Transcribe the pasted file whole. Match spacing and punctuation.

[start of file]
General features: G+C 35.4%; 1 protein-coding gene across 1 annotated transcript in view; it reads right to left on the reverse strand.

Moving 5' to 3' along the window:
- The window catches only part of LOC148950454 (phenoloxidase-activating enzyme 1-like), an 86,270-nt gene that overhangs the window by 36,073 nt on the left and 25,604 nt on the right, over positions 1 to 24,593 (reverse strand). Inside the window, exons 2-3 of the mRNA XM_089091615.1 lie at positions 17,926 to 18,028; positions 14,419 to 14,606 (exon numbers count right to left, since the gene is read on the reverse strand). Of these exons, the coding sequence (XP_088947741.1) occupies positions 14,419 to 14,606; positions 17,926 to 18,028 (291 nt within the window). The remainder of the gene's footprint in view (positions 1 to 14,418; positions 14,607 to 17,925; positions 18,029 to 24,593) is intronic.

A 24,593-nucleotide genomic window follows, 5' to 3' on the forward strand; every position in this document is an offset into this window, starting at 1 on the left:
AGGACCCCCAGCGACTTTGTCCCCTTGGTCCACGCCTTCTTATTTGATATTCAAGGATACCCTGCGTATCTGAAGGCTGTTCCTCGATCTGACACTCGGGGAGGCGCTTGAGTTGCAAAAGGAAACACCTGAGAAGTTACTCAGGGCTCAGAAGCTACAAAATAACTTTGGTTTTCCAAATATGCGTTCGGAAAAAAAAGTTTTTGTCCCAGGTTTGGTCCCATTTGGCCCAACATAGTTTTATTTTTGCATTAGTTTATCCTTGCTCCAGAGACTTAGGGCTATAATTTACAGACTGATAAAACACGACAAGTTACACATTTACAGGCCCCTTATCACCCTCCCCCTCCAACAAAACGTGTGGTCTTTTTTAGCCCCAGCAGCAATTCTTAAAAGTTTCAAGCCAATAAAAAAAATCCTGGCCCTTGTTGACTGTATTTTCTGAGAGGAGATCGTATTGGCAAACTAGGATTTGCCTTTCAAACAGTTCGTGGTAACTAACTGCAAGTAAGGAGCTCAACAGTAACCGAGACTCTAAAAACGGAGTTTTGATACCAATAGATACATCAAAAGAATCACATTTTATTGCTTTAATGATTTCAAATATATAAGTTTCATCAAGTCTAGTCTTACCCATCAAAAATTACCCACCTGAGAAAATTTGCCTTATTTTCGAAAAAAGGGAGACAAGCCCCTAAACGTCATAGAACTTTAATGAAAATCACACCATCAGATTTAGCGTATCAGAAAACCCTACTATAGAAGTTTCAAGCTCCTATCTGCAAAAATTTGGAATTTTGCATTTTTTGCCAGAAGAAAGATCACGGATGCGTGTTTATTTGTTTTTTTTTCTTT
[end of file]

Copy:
General features: G+C 35.4%; 1 protein-coding gene across 1 annotated transcript in view; it reads right to left on the reverse strand.

Moving 5' to 3' along the window:
- The window catches only part of LOC148950454 (phenoloxidase-activating enzyme 1-like), an 86,270-nt gene that overhangs the window by 36,073 nt on the left and 25,604 nt on the right, over positions 1 to 24,593 (reverse strand). Inside the window, exons 2-3 of the mRNA XM_089091615.1 lie at positions 17,926 to 18,028; positions 14,419 to 14,606 (exon numbers count right to left, since the gene is read on the reverse strand). Of these exons, the coding sequence (XP_088947741.1) occupies positions 14,419 to 14,606; positions 17,926 to 18,028 (291 nt within the window). The remainder of the gene's footprint in view (positions 1 to 14,418; positions 14,607 to 17,925; positions 18,029 to 24,593) is intronic.

A 24,593-nucleotide genomic window follows, 5' to 3' on the forward strand; every position in this document is an offset into this window, starting at 1 on the left:
AGGACCCCCAGCGACTTTGTCCCCTTGGTCCACGCCTTCTTATTTGATATTCAAGGATACCCTGCGTATCTGAAGGCTGTTCCTCGATCTGACACTCGGGGAGGCGCTTGAGTTGCAAAAGGAAACACCTGAGAAGTTACTCAGGGCTCAGAAGCTACAAAATAACTTTGGTTTTCCAAATATGCGTTCGGAAAAAAAAGTTTTTGTCCCAGGTTTGGTCCCATTTGGCCCAACATAGTTTTATTTTTGCATTAGTTTATCCTTGCTCCAGAGACTTAGGGCTATAATTTACAGACTGATAAAACACGACAAGTTACACATTTACAGGCCCCTTATCACCCTCCCCCTCCAACAAAACGTGTGGTCTTTTTTAGCCCCAGCAGCAATTCTTAAAAGTTTCAAGCCAATAAAAAAAATCCTGGCCCTTGTTGACTGTATTTTCTGAGAGGAGATCGTATTGGCAAACTAGGATTTGCCTTTCAAACAGTTCGTGGTAACTAACTGCAAGTAAGGAGCTCAACAGTAACCGAGACTCTAAAAACGGAGTTTTGATACCAATAGATACATCAAAAGAATCACATTTTATTGCTTTAATGATTTCAAATATATAAGTTTCATCAAGTCTAGTCTTACCCATCAAAAATTACCCACCTGAGAAAATTTGCCTTATTTTCGAAAAAAGGGAGACAAGCCCCTAAACGTCATAGAACTTTAATGAAAATCACACCATCAGATTTAGCGTATCAGAAAACCCTACTATAGAAGTTTCAAGCTCCTATCTGCAAAAATTTGGAATTTTGCATTTTTTGCCAGAAGAAAGATCACGGATGCGTGTTTATTTGTTTTTTTTTCTTT